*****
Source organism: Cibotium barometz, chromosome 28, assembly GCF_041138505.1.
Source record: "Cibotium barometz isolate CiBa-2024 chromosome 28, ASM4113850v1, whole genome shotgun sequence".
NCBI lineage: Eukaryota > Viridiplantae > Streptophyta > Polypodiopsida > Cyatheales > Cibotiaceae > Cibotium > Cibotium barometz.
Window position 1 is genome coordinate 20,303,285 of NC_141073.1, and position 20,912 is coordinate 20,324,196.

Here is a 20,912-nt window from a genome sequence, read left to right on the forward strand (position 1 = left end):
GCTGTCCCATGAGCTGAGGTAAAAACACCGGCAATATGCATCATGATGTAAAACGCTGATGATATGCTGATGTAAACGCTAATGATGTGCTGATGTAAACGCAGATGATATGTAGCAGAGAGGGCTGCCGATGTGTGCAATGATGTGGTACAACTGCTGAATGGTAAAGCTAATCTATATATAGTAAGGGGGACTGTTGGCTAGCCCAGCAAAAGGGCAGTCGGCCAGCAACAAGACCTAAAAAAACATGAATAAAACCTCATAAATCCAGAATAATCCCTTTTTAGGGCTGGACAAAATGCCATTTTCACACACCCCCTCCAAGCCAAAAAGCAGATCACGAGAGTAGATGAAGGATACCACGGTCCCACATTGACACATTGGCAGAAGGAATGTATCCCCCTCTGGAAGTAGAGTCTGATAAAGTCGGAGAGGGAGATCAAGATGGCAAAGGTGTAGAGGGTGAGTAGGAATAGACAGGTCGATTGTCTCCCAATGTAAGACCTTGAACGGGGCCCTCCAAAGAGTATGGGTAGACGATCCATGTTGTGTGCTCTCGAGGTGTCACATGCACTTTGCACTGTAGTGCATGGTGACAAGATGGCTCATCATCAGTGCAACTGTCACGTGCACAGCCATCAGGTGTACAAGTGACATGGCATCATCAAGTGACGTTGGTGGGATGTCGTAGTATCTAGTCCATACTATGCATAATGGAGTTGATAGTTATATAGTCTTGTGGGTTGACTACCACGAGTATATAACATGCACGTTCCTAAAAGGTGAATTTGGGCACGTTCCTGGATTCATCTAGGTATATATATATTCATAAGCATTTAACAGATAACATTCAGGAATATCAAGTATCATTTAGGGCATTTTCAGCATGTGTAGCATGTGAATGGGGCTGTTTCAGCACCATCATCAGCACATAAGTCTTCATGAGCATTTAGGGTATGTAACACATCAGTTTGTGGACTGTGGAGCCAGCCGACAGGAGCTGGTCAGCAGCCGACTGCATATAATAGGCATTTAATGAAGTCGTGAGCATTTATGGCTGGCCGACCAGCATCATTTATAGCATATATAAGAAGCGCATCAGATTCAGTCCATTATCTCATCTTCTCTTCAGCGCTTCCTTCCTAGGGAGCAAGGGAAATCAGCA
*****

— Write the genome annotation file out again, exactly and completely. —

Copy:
Source organism: Cibotium barometz, chromosome 28, assembly GCF_041138505.1.
Source record: "Cibotium barometz isolate CiBa-2024 chromosome 28, ASM4113850v1, whole genome shotgun sequence".
NCBI lineage: Eukaryota > Viridiplantae > Streptophyta > Polypodiopsida > Cyatheales > Cibotiaceae > Cibotium > Cibotium barometz.
Window position 1 is genome coordinate 20,303,285 of NC_141073.1, and position 20,912 is coordinate 20,324,196.

Here is a 20,912-nt window from a genome sequence, read left to right on the forward strand (position 1 = left end):
GCTGTCCCATGAGCTGAGGTAAAAACACCGGCAATATGCATCATGATGTAAAACGCTGATGATATGCTGATGTAAACGCTAATGATGTGCTGATGTAAACGCAGATGATATGTAGCAGAGAGGGCTGCCGATGTGTGCAATGATGTGGTACAACTGCTGAATGGTAAAGCTAATCTATATATAGTAAGGGGGACTGTTGGCTAGCCCAGCAAAAGGGCAGTCGGCCAGCAACAAGACCTAAAAAAACATGAATAAAACCTCATAAATCCAGAATAATCCCTTTTTAGGGCTGGACAAAATGCCATTTTCACACACCCCCTCCAAGCCAAAAAGCAGATCACGAGAGTAGATGAAGGATACCACGGTCCCACATTGACACATTGGCAGAAGGAATGTATCCCCCTCTGGAAGTAGAGTCTGATAAAGTCGGAGAGGGAGATCAAGATGGCAAAGGTGTAGAGGGTGAGTAGGAATAGACAGGTCGATTGTCTCCCAATGTAAGACCTTGAACGGGGCCCTCCAAAGAGTATGGGTAGACGATCCATGTTGTGTGCTCTCGAGGTGTCACATGCACTTTGCACTGTAGTGCATGGTGACAAGATGGCTCATCATCAGTGCAACTGTCACGTGCACAGCCATCAGGTGTACAAGTGACATGGCATCATCAAGTGACGTTGGTGGGATGTCGTAGTATCTAGTCCATACTATGCATAATGGAGTTGATAGTTATATAGTCTTGTGGGTTGACTACCACGAGTATATAACATGCACGTTCCTAAAAGGTGAATTTGGGCACGTTCCTGGATTCATCTAGGTATATATATATTCATAAGCATTTAACAGATAACATTCAGGAATATCAAGTATCATTTAGGGCATTTTCAGCATGTGTAGCATGTGAATGGGGCTGTTTCAGCACCATCATCAGCACATAAGTCTTCATGAGCATTTAGGGTATGTAACACATCAGTTTGTGGACTGTGGAGCCAGCCGACAGGAGCTGGTCAGCAGCCGACTGCATATAATAGGCATTTAATGAAGTCGTGAGCATTTATGGCTGGCCGACCAGCATCATTTATAGCATATATAAGAAGCGCATCAGATTCAGTCCATTATCTCATCTTCTCTTCAGCGCTTCCTTCCTAGGGAGCAAGGGAAATCAGCA